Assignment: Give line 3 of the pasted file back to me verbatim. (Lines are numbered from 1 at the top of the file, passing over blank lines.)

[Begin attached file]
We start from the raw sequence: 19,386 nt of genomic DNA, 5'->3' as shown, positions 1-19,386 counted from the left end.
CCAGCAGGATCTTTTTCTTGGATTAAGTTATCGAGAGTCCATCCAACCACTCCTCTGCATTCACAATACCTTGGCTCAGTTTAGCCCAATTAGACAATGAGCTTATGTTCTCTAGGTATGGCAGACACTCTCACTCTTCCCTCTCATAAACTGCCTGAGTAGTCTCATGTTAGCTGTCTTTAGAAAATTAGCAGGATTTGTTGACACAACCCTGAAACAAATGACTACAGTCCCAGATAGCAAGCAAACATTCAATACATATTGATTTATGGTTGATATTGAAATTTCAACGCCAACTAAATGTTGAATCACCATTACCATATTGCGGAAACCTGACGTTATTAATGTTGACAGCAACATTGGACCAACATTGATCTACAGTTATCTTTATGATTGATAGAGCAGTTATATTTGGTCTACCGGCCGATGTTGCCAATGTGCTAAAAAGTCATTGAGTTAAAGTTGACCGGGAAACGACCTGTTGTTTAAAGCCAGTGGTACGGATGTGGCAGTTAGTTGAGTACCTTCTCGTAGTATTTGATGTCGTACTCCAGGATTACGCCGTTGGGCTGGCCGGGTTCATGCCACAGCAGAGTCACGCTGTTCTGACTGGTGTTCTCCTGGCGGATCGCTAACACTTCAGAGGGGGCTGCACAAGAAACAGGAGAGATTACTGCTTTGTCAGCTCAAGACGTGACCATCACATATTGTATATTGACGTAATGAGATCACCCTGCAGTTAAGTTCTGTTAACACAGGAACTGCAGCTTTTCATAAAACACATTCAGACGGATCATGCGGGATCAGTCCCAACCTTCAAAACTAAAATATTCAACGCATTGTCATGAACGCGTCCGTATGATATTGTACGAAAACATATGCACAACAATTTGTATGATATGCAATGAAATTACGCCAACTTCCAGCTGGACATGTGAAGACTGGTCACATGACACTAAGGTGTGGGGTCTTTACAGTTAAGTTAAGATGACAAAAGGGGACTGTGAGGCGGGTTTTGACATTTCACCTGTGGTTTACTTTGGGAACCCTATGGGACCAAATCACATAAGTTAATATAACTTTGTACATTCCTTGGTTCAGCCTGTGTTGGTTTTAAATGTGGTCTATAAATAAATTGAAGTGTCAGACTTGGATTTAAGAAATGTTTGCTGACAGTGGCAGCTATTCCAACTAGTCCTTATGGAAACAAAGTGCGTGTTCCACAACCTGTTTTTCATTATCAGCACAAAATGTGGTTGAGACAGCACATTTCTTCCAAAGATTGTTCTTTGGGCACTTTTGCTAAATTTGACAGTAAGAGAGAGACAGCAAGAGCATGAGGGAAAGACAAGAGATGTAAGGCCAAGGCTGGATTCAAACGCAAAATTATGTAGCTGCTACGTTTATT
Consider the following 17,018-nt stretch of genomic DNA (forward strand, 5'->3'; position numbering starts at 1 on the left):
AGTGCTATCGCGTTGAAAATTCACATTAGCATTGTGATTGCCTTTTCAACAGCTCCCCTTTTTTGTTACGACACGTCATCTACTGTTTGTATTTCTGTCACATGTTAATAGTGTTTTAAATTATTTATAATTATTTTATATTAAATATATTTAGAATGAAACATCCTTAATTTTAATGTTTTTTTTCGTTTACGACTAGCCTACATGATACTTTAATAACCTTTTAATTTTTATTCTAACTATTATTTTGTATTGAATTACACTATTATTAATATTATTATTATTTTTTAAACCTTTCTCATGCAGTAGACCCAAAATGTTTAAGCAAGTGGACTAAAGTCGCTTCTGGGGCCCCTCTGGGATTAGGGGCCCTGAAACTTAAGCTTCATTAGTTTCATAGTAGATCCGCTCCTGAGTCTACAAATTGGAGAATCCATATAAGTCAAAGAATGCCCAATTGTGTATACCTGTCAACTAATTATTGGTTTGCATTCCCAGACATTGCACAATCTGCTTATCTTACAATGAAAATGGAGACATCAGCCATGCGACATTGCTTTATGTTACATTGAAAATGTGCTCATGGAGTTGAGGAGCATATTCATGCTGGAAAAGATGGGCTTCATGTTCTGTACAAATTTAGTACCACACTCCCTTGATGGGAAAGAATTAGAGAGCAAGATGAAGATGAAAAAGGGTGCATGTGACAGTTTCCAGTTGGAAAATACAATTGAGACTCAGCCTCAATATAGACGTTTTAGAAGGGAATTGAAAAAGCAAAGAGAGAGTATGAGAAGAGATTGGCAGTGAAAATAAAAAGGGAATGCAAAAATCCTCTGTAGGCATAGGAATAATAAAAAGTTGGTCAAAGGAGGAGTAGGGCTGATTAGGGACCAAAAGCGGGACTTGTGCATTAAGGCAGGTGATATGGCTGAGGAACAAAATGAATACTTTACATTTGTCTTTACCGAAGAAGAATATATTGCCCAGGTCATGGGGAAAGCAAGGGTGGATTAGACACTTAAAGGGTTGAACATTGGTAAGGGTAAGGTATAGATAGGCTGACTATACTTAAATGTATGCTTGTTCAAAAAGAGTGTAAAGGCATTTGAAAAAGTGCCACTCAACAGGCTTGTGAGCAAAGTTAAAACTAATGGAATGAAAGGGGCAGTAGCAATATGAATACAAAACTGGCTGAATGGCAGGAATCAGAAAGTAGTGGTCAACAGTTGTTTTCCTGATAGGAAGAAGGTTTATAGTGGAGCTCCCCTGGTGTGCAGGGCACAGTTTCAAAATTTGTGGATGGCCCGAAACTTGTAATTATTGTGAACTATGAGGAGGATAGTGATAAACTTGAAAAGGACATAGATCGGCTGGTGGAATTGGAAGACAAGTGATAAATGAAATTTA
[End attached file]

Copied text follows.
Consider the following 17,018-nt stretch of genomic DNA (forward strand, 5'->3'; position numbering starts at 1 on the left):